Chiming back in with another look at custom sensors in PRTG, Joe sets us up with even more info to keep things running smoothly in the world of monitors. Monitors in a deployment are, to me, much akin to logging in a programming context. What I mean is they are vitally important, a powerful and useful tool, and often completely and utterly overlooked. Trust me when I say you don't want to make the mistake of forgoing proper monitoring with accurate, reliable sensors, polling and reporting. Don't be that guy (or girl, as the case may be). It isn't fun. Do you know what's worse than getting alerted at 2am that something has gone awry in your deployment, or is heading that direction, and needs attention to avoid total disaster? Waking up at 8am to find a total disaster, because you never got that alert at 2am. Monitoring is your friend, and Joe talks you through how to make PRTG dance to your particular beat, regardless of what it is you need to monitor.

Traveling in the New Mobile Environment
http://bit.ly/PDOy7L
Frank Yue, for his maiden voyage in the DC blogging arena, makes quite a splash, at least in my book. Talking about service providers and the way in which they are approaching general vs. specific users is interesting to me for multiple reasons. Not the least of which is that I am one of those users affected by their approach and the resulting outcomes. Relating it to traffic and tolls makes this something that I think anyone can understand and relate to, which is important when trying to discuss complex concepts. Ever wondered why certain services are targeted with more scrutiny or even costs than others when dealing with a CSP? (Communication Service Provider - hurray for new TLAs!) Well, if you have, you should check out the infrastructure needed to make things tick and then rethink a bit. There is a heck of a lot that goes into making sure that streaming things stream and text bits text. It's not as easy as plugging a couple of cables in, what with all of the inspection and decision making required. Luckily Frank's on our side and I get the feeling that this will be only the first of many great such dives into the CSP world, or at least I'm hoping (Hey Frank? This is my version of a subtle hint. Say hi to the 100,000+ people I'm putting you on the spot in front of, don't let us down…just sayin'). Everyone welcome Frank by reading his entry, and making sure that he gets the picture that we want more of this type of thing on DevCentral.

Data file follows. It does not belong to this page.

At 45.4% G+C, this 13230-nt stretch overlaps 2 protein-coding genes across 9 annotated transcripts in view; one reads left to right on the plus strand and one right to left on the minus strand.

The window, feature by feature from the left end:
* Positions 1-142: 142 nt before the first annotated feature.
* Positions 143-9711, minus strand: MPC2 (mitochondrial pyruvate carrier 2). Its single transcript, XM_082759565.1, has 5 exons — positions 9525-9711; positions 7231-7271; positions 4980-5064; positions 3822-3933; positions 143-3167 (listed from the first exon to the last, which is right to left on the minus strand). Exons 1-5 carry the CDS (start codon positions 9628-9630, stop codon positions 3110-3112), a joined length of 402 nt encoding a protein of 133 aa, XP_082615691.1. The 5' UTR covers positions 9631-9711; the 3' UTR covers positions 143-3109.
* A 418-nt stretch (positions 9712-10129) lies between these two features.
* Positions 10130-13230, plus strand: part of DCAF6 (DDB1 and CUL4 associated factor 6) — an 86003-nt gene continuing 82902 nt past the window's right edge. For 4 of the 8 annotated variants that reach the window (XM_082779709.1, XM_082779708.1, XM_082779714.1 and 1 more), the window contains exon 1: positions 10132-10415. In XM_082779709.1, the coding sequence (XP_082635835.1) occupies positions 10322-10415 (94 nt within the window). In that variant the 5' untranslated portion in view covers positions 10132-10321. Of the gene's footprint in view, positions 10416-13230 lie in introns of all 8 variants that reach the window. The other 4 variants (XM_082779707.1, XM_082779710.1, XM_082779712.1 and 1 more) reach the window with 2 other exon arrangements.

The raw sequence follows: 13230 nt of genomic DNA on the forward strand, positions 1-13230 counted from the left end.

DevCentral Security Podcast - September
http://bit.ly/PW7zC6
For our media-ish podcast-y bit of the week, I want to call out a pretty killer podcast that's been going on for months now, but I can't recall if I've ever featured. Since Josh joined our team a while back now, he's been producing a pretty great security podcast on a monthly basis. This time through he chats with another local, F5 security great Jeff Costlow and they talk about all sorts of things from BEAST to CRIME to kittens and other such horrifying manner of security related topic. I've probably disclaimed 100 times by now that I'm not a security guy (pro tip: still not), but I really enjoy this boiled down, distilled version of what's going on in their world. It's a scary place out there and someone's got to keep us safe. Winter is coming and all, and these dudes are the ones at the front line keeping the baddies out and letting us app folks do our thing. Paying a bit of attention to what they're up to and how we may be able to help seems like a solid thing to me. One app, one team, one purpose and all that. Take 15 minutes and play this while you're sorting emails or taking notes on that article you're supposed to be writing or you know, something. It's definitely worth the listen.

With that we find ourselves through to the other end and finished with this week's installment of the DC Top5. I hope it's been as enlightening and/or entertaining for you to read as it has been and always is for me to write. If you've got any suggestions, questions, feedback or general chatter, it's more than welcome. Otherwise, I'll be back in two weeks for five more of my favorite picks from Devcentral's best.